Microsoft Looks to Advance PC Accessibility With One-Year Research Grants

REDMOND, Wash., March 17, 1999 — In an effort to make computers and the Internet easier to use for people with disabilities, Microsoft Corp. today announced a series of grants to nonprofit research and educational institutions for original research in the field of PC accessibility. The international grant program, Exploring PC Accessibility: New Discoveries, was created in December to complement and extend the work Microsoft and other software and hardware vendors are doing to make computers easier and more useful for people with a variety of disabilities.

The grants are $10,000 or $50,000 for concept exploration and technology development, respectively. They were presented at the annual California State University Northridge Technology and Persons With Disabilities conference by Greg Lowney, director of accessibility at Microsoft.

“When Bill Gates talks about a computer on every desktop, he really means it,”
Lowney said.
“For people with disabilities, the PC can serve as enabling technology in the workplace and the classroom, and it can provide a vital connection to other people as a basic means of communication. In addition to making our own products accessible, equipping and motivating the development community to produce great accessibility solutions is one of Microsoft’s top goals in this area.”

Grant winners in the two award categories are as follows:

Accessibility Concept Research Awards

  • University of Hertfordshire, Hatfield, United Kingdom,
    “ToneWeb: Using Sound to Enhance Access to the World Wide Web for Visually Impaired People,”
    Dr. Helen Petrie, director, sensory disabilities research unit

  • University of Glasgow,
    “3D Audio Windows: Enhancing PC Accessibility for Visually Disabled Users,”
    Dr. Stephen Brewster and Dr. Ashley Walker, multi-modal interaction group, department of computing science

  • University of Pittsburgh,
    “Development of Compensatory Software for People With Neck Range of Motion Limitations,”
    Dr. Jennifer Angelo, assistant professor, department of rehabilitation science and technology, School of Health and Rehabilitation

  • New York University,
    “An Investigation of the Use and Potential Use of Accessibility Options in Operating Systems,”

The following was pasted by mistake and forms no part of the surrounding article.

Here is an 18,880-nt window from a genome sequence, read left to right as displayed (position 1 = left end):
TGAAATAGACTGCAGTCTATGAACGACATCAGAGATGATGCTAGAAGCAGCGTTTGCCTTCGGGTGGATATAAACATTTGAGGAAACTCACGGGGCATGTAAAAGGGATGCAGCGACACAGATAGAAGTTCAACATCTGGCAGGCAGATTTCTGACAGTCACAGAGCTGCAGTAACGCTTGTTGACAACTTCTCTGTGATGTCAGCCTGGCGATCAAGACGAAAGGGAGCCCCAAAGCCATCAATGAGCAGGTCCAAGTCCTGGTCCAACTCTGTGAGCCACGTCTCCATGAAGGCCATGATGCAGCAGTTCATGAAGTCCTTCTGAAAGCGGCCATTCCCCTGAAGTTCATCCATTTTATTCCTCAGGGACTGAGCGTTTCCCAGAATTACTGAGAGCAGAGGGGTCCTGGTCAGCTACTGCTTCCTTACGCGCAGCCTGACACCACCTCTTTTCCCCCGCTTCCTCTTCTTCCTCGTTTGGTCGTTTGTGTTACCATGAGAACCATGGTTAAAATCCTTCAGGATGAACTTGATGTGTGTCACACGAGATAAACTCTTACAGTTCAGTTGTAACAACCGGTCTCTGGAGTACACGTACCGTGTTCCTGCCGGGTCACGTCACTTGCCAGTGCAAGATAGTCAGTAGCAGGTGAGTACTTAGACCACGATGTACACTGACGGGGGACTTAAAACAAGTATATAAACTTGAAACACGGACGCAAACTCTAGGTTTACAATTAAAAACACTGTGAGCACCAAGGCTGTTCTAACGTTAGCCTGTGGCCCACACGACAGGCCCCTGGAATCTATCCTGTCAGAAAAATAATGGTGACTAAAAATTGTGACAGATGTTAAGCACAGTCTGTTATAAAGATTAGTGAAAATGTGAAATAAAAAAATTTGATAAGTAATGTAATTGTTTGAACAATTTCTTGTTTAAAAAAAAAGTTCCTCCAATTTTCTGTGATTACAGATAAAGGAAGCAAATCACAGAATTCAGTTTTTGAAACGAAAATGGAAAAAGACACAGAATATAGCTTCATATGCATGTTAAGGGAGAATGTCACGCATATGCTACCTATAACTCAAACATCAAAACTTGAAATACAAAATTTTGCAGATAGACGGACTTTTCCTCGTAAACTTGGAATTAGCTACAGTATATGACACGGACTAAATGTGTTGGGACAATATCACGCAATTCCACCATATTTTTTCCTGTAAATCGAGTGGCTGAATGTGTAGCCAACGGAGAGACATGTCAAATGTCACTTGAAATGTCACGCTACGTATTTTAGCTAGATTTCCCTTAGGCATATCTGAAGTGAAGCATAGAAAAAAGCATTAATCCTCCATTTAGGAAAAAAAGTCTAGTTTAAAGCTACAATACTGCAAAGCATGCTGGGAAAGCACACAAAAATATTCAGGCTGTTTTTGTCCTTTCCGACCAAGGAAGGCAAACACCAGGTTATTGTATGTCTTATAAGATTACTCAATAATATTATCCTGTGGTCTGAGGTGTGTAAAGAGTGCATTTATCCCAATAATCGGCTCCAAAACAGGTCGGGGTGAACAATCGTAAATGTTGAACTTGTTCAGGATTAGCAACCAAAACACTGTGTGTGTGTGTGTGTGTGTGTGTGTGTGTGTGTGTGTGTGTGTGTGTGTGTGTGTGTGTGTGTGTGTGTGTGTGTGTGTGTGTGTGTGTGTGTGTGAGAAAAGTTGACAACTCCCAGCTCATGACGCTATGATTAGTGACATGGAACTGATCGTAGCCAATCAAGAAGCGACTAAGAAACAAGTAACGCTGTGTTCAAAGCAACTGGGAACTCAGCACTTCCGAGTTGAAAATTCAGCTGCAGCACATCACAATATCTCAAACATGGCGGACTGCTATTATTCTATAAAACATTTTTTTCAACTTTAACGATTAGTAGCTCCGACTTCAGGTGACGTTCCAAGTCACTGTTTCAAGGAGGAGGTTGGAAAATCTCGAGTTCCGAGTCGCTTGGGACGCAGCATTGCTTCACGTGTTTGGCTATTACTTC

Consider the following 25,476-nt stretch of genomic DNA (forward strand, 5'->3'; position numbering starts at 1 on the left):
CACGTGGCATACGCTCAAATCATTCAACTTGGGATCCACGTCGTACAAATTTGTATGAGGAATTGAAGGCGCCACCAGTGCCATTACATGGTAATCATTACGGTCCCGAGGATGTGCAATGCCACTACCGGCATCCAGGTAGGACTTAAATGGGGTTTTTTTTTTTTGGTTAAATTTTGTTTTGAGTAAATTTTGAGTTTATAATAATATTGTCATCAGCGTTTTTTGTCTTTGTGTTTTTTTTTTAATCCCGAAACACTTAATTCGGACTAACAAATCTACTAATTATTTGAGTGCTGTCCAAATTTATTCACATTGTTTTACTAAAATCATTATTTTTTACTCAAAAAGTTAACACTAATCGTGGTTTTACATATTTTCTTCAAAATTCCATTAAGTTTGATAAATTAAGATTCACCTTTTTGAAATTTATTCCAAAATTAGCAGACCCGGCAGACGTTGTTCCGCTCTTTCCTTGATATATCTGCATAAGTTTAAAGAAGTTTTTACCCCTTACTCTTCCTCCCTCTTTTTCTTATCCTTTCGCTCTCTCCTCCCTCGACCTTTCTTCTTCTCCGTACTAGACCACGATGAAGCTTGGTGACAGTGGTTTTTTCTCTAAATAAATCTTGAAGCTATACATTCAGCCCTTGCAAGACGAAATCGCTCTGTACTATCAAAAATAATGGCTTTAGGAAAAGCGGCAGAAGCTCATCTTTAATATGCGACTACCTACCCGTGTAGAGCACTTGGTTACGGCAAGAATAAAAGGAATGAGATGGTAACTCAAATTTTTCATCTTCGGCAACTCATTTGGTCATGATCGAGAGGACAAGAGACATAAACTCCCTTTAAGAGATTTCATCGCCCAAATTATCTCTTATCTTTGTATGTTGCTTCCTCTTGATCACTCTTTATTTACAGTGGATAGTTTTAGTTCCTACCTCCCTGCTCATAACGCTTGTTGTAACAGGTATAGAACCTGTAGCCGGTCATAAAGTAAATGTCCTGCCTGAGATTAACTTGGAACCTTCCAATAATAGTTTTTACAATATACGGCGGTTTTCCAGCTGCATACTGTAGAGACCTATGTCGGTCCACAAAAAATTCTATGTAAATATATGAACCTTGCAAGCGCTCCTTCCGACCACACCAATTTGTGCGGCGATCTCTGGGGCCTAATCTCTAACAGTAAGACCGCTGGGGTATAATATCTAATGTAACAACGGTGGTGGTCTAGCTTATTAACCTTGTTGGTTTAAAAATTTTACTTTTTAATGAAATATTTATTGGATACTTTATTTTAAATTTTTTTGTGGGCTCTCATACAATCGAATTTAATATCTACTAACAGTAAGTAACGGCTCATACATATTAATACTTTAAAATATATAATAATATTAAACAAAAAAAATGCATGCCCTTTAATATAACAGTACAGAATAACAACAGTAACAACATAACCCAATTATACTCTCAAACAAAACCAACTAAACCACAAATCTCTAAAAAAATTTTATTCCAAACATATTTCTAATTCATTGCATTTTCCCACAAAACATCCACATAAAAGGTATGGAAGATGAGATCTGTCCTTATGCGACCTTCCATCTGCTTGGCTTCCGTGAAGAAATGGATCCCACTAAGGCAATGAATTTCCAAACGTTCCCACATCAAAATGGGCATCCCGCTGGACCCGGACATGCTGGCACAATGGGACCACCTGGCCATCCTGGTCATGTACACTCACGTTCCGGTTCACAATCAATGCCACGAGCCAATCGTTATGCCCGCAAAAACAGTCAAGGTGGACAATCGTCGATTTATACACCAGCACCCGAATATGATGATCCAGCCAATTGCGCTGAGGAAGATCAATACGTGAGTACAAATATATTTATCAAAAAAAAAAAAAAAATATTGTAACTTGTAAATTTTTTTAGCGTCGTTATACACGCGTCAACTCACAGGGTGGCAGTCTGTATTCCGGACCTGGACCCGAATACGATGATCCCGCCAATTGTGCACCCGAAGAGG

Anita Perr, clinical assistant professor, department of occupational therapy, School of Education

  • University of Washington,
    “Cognitive Benefits of Speech Recognition Technology for Persons With Learning Disabilities,”
    Dr. Philip Bell, assistant professor, department of educational psychology, College of Education

Accessibility Product Development Awards

  • Syracuse University,

    Improving PC Accessibility With NeatTools ,”
    Edward Lipson, professor, department of physics, and David Warner, M.D., Northeast Parallel Architectures Center

  • Oxford Brookes University, Oxford, United Kingdom,
    “The BrookesTalk Adaptation Kit (BAK) Project,”
    Mary Zajicek, principal lecturer, School of Computing and Mathematical Sciences

A total of $150,000 was awarded today, and additional grants may be awarded later this spring. Applications were accepted from nonprofit research and educational institutions around the world, with the expectation that their results will be made available at no charge for use in mainstream and accessibility-specific products at the end of the one-year research period.

“More funding is needed to support research in the computer access area,”
said Dr. Angelo of the University of Pittsburgh.
“Finding better access methods for computers and other assistive technology devices will change the lives of people with disabilities.”

As a cooperative effort between Microsoft’s community affairs group and the company’s accessibility and disabilities group, the Exploring PC Accessibility: New Discoveries grant program reflects Microsoft’s focus on extending technology access to people and communities that have not traditionally had access to computers. The Exploring PC Accessibility: New Discoveries grant program is one of many initiatives Microsoft is undertaking to improve the features and usability of PC and Internet technology for people with disabilities. For example, new and improved accessibility features have been announced in a number of upcoming product releases, including the Microsoft® Office business suite and the Windows® 2000 operating system. In addition, Microsoft’s accessibility and disabilities group recently hosted the company’s newly formed Accessibility Advisory Council, consisting of representatives from advocacy groups, user groups and research organizations in the disability community.

Founded in 1975, Microsoft (Nasdaq
) is the worldwide leader in software for personal computers. The company offers a wide range of products and services for business and personal use, each designed with the mission of making it easier and more enjoyable for people to take advantage of the full power of personal computing every day.

Microsoft and Windows are either registered trademarks or trademarks of Microsoft Corp. in the United States and/or other countries.

Other product and company names herein may be trademarks of their respective owners.

Note to editors: If you are interested in viewing additional information on Microsoft, please visit the Microsoft Web page at on Microsoft’s corporate information pages.

Related Posts